Species on the move
A total of 55 animal species in the UK have been displaced from their natural ranges or enabled to arrive for the first time on UK shores because of climate change over the last 10 years (2008-2018) - as revealed in a new study published today (18 July 2019) by scientists at international conservation charity ZSL (Zoological Society of London).
Making use of a previously overlooked source of data, the team turned to social media to search for rare species sightings. The researchers conducted searches both on Twitter and Google, attributing 10 out the 55 species identified to people posting images online of the animals in unusual places.
The study led by Dr. Nathalie Pettorelli of ZSL's Institute of Zoology, published in the Journal of Applied Ecology, explains that, due to regular sightings from environmentalists, UK wildlife is one of the most intensively monitored in the world, but there is very little centralised tracking of species arriving for the first time in the country or moving to places outside of their known UK range, due to climate change.
The analysis also considered UK Government environment reports as well as 111 scientific papers, leading to a total of 55 species (out of 39,029 species in the UK) being identified. The research focused solely on species which had established sustainable populations through natural, rather than human-assisted movement.
Little evidence for any one group of animals showing resilience to the pressures of climate change were seen, with invertebrates, mammals and birds all seemingly impacted by rising temperatures. Of the 55 species identified, 64% were invertebrates, and only one formally classified as an invasive species—the leathery sea squirt (Styela clava).
Species such as the black bee fly (Anthrax anthrax) arrived in the UK for the first time in 2016 and was reportedly found using a garden bug-hotel in Cambridgeshire. The Jersey tiger moth (Euplagia quadripunctaria) previously only seen around Jersey and the south coast of England, is now regularly sighted in London.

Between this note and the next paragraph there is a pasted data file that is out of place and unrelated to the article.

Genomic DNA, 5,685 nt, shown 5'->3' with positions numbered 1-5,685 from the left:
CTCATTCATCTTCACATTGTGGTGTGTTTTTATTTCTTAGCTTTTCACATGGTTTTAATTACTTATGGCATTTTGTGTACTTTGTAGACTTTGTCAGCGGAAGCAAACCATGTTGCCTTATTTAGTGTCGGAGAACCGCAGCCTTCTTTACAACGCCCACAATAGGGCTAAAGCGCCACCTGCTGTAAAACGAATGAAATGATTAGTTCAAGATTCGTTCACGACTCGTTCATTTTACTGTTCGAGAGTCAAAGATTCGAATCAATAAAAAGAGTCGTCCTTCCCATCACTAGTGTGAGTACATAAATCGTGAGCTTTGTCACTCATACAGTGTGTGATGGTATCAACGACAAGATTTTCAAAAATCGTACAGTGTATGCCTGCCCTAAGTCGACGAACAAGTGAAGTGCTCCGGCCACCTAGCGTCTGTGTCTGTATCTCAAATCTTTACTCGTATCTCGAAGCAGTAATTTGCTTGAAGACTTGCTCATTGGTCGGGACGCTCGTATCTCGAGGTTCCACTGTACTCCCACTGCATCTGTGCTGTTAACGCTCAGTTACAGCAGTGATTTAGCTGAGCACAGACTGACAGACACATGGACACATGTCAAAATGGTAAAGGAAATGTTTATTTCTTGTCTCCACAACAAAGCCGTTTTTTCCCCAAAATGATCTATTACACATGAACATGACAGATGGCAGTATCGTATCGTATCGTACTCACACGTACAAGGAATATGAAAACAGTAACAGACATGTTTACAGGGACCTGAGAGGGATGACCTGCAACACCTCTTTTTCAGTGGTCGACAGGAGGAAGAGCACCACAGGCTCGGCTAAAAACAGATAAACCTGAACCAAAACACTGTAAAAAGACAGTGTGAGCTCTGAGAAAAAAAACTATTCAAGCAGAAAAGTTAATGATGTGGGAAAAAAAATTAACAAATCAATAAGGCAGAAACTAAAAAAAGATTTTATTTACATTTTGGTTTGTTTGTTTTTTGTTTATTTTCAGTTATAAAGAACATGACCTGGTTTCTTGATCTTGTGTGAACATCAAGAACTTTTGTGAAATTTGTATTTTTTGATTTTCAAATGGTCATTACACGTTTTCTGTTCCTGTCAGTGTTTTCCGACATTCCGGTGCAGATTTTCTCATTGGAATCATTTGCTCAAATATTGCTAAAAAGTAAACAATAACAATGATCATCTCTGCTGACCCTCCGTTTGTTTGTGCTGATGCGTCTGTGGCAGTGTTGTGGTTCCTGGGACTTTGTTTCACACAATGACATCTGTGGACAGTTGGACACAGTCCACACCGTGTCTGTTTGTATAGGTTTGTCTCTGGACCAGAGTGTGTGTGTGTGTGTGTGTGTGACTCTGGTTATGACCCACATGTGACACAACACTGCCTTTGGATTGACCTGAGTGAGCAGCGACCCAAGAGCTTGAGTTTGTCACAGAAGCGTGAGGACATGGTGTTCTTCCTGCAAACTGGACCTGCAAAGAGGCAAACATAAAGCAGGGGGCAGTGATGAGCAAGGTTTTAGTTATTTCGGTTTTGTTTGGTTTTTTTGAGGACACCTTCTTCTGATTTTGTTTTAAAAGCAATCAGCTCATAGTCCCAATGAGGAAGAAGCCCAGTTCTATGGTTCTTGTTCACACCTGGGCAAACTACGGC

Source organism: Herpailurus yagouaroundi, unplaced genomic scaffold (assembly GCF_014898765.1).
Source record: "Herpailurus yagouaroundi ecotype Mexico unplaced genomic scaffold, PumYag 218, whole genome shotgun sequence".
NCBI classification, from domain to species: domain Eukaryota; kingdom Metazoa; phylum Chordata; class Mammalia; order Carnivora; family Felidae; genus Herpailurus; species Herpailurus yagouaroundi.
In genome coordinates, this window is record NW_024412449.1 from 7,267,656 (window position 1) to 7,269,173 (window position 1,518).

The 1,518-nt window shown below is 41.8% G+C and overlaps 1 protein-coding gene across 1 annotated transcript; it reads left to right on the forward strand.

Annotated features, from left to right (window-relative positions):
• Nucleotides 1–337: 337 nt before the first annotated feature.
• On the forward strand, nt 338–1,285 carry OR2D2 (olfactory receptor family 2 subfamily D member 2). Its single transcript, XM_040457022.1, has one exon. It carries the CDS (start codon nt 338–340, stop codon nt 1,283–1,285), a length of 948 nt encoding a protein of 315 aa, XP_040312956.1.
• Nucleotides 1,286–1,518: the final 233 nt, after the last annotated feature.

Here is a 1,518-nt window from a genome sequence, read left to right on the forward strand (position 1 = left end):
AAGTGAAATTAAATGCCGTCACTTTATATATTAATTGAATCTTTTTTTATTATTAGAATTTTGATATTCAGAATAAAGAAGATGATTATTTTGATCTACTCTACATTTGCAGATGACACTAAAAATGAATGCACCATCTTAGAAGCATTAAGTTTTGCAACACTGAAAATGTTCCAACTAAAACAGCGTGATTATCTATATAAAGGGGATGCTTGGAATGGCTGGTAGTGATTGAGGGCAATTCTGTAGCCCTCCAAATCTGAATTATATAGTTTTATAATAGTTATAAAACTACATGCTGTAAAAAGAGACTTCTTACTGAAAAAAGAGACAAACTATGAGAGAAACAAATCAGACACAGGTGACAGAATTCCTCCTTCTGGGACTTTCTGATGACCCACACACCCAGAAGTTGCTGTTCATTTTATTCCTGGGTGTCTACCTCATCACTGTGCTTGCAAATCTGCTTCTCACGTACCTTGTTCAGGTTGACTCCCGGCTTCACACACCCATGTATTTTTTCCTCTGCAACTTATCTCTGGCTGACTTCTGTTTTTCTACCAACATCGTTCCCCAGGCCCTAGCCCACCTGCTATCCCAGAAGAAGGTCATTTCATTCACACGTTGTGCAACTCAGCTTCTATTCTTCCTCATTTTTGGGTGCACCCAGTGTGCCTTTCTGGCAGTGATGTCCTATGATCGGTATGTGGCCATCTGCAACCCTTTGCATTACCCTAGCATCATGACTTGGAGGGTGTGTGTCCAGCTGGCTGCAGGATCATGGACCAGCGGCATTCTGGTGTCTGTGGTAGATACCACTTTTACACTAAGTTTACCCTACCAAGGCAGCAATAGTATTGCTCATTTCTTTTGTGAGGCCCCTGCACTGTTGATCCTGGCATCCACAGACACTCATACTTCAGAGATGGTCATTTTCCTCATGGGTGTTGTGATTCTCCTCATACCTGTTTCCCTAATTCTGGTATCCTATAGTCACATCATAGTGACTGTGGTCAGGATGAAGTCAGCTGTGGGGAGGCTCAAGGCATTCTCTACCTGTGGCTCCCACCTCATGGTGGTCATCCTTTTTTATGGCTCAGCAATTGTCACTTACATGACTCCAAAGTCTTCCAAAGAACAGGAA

Bird species moving with climate change include the purple heron (Ardea purpurea) and tropical-looking European bee-eater (Merops apiaster) - identified by keen birdwatchers—which have been nesting in Kent and Nottinghamshire, quite a stretch from their natural breeding grounds in Africa, central and southern Europe and East Asia.
Seeking to understand the impact of these species', the study found that 24% of new species arriving or displaced were cited as having negative impacts on ecological communities and human society. Damage to crops, biofouling, human disease spread and increased pressure on planning permissions were all regarded as negative impacts. Some positive impact was recorded, with a boost in tourism after sightings of a Eurasian nuthatch (Sitta europaea) in Scotland were reported in 2010 and 2018.
Dr. Nathalie Pettorelli, lead author and Senior Research Fellow at ZSL's Institute of Zoology said: "We are currently massively unprepared for the climate-driven movement of species that is happening right now in the UK. As it stands, society is not ready for the redistribution of species, as current policies and agreements are not designed for these novel species and ecological communities—particularly if those species have no perceived value to society.
"Our results suggest that many species are on the move in the UK, and that we can expect a lot of changes in the type of nature we will have around us in the coming years. But the lack of an integrated national platform dedicated to tracking and communicating about species displaced by climate change is currently a hindrance to mitigating those potential ecological, economic and societal associated impacts."